Sunday sit-down with… Adele Parks
Despite film deals and a clutch of bestsellers under her belt, author Adele Parks – who hails from Teesside – tells us why she’ll never be a literature snob
By Jo Dunbar
Although she now lives in Surrey, Adele Parks is extremely proud of her North East roots.
This week Adele published her 21st novel, Both of You, which was written as the pandemic took hold last year. No stranger to the bestseller lists, Adele’s books have been published in over 20 different languages and have sold millions of copies.
You live in Guildford now, but you’ve kept links to the North East.
I’m settled down South, but my mum and dad and my sister and cousins are all in Teesside. I’m there whenever I can be, and Teesside University very kindly gave me an honorary doctorate about 10 years ago. I work very closely with the National Literacy Trust and I opted to become the ambassador of the North East, particularly Middlesbrough. I made a conscious decision to keep it close to my heart. Even though I am physically miles away, if you cut me open, I am definitely a northerner.
Both of You has a brilliant twist – because you’ve written so many novels, does it get tricky to come up with new plots?
I write a year in advance, so I was writing Both of You during lockdown last year. I knew the plot and then lockdown happened. It was actually brilliant because it complicated this particular plot, because people were much more accountable. Because my book is about women and their relationships, a lot of things were obviously heightened during lockdown. I spent a lot of time thinking about how lockdown brought us closer to our families but also exposed issues within families – there was a lot going on. I thought, as a novelist, I’d be insane to ignore the pandemic. A lot of authors did ignore it because they were desperately hoping it would go away, but my view was that it has been so seminal for all of us and we should be acknowledging that this is our world and this thing happened. I really enjoyed putting it in the plot. My next book, which I’m writing now, also mentions the pandemic in passing.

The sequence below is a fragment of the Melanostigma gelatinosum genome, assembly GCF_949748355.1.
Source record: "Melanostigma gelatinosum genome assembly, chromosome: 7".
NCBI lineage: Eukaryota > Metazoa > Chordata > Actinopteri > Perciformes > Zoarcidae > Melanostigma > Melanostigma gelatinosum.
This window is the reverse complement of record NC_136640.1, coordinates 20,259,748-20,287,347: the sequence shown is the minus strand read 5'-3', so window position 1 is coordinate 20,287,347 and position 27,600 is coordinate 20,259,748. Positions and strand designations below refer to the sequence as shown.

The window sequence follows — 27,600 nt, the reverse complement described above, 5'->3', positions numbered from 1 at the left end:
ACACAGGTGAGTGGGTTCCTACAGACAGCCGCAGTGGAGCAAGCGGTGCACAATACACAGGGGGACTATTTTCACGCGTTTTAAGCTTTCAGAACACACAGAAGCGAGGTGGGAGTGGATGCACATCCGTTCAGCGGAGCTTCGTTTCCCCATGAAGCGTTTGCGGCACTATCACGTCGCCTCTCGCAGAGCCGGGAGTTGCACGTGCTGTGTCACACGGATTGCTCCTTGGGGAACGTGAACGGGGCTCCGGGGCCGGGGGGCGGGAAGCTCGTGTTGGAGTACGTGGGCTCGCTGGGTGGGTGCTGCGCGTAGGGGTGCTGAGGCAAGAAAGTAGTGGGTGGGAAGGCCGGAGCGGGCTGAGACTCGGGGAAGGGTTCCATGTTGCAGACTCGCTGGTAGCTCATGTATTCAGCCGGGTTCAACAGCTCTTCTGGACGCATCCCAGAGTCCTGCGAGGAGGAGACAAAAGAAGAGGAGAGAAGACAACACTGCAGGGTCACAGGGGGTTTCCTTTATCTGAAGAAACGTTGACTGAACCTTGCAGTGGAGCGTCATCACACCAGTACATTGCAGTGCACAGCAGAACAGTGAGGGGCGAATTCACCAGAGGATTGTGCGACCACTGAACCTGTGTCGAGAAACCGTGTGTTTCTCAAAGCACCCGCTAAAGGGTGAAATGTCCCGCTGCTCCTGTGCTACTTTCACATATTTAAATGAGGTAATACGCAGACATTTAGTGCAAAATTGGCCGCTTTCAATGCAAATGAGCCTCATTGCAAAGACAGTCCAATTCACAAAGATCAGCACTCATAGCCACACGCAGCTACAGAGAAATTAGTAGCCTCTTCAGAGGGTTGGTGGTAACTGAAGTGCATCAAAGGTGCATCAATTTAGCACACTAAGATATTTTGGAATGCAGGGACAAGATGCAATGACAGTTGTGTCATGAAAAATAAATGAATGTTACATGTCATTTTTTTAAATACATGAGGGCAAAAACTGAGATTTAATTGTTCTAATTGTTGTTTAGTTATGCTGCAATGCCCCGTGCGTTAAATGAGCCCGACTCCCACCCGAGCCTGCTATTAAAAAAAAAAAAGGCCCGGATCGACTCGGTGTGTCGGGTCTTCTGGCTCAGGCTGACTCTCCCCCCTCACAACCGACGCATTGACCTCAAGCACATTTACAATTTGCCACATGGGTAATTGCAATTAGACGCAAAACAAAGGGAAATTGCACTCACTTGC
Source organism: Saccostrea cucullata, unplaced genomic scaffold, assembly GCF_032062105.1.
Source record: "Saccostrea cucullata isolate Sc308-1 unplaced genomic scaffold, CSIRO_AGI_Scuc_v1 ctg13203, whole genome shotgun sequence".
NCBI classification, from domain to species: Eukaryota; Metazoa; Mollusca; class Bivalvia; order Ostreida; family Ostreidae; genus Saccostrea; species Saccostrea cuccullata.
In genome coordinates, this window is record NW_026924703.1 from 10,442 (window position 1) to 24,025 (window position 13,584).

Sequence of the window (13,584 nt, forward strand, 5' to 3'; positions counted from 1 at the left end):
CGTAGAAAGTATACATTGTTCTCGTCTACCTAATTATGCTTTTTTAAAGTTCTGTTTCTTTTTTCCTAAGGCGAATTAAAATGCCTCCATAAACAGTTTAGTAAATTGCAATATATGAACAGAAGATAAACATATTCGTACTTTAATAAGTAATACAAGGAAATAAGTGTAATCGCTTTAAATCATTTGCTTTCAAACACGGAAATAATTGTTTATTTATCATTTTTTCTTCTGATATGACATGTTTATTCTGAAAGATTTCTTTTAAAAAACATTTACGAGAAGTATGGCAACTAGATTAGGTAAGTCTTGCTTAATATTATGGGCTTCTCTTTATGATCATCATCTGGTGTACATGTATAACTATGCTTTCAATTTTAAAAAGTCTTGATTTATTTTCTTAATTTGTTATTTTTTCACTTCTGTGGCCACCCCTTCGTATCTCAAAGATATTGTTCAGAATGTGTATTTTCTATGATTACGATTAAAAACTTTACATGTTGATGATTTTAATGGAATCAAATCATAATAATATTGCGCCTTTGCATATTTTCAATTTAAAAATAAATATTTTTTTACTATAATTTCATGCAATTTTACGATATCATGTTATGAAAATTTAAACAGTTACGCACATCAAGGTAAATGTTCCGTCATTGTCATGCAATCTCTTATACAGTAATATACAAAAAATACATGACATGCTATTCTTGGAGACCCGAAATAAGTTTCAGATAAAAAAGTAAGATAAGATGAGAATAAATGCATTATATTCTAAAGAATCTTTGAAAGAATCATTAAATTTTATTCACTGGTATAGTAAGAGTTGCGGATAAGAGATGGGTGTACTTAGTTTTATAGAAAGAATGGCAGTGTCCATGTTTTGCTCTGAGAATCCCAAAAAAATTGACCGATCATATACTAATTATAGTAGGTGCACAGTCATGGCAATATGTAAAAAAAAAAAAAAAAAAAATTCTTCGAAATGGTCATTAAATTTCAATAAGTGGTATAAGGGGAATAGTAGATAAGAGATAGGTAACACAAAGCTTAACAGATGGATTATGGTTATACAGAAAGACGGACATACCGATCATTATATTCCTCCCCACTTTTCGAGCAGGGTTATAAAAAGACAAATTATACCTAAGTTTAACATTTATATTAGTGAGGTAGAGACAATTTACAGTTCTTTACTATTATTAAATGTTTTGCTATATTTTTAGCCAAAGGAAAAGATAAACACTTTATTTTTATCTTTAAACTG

Has it been difficult to feel inspired during lockdown or has it been the perfect opportunity to write?
My husband and I normally work from home anyway, so we were in a relatively lucky situation. We already had desks and computers, where so many people were trying to share computers and space. I think what I did discover that, as a writer, I very much depend on outside stimulus – so while I’m very used to being at home and writing, I equally overhear conversations in pubs or cafés and that informs my writing and makes it more vivid. But because of the nature of Both of You, I didn’t struggle as much as I might have – some of my books in the past have been set abroad.
I did really miss the same things that we all have. I used to go into London at least once a week, I’d see my publishers, catch up with other authors because – as we have all discovered – working from home can be very, very lonely. I had quite a lot of things set up to keep a balance and, like everyone else, I’m going to have to work hard to bring that balance back again. This is my third book launch in lockdown – I’d quite like to have a party now! And I really miss literary festivals, it’s lovely meeting readers.
You’re passionate about getting children reading…
Reading ought to be a basic human right. It’s not only about education and entertainment, it’s about empowerment. Our lives have been painfully limited during the various lockdowns. The one escapism we have is reading. Someone once said: ‘If you’re not a reader you live one life. If you are a reader, you live thousands of lives.’ It’s so true – you get to be a historical figure or live in the future – it really is the best form of travel.
I’ve been working with the National Literacy Trust for about 15 years. If kids aren’t accessing books and it doesn’t become a habit and a part of their lives, it’s harder to get into books as an adult. The same way that it’s harder to get into exercise as an adult if you haven’t been an active child.
When I was little, my mum would have my sister and I at the library almost daily. We loved it and we are both strong readers now: it was very much in our family. Books were around the house. People always think I’ll say I had the works of Charles Dickens scattered around the house – and eventually they were, when I was studying an English degree – but when I was a kid it was Jackie Collins and Jilly Cooper and Catherine Cookson. It doesn’t matter what people are reading. There shouldn’t be judgement about what type of book is a ‘good’ book.
You’re a Sunday Times bestselling author and you also have a film deal too – that must be so exciting!
Just My Luck is optioned, and the same people might be keen to do the same for Both of You. I think it’s one of those things, once one of your books takes off, you get quite lucky. I can’t quite take it in, it’s a ‘pinch me’ moment. Because it’s all happened in lockdown, I haven’t gone out for a big meal to celebrate. Hopefully we’ll be able to announce something. It’s all happening in Hollywood so, if it were a different time, I’d be in LA – but I’m on a lot of Zoom calls instead.
For me, it has always been about the books; the excitement for me is when my books get to number one. The chart position is exciting, but there are lots of other exciting things about being an author: when you see your books translated into different languages and small things like when someone goes up to my mum and dad and tells them they’re a fan of my books.
Both of You by Adele Parks is out now in hardback, eBook and audiobook.Buy your copy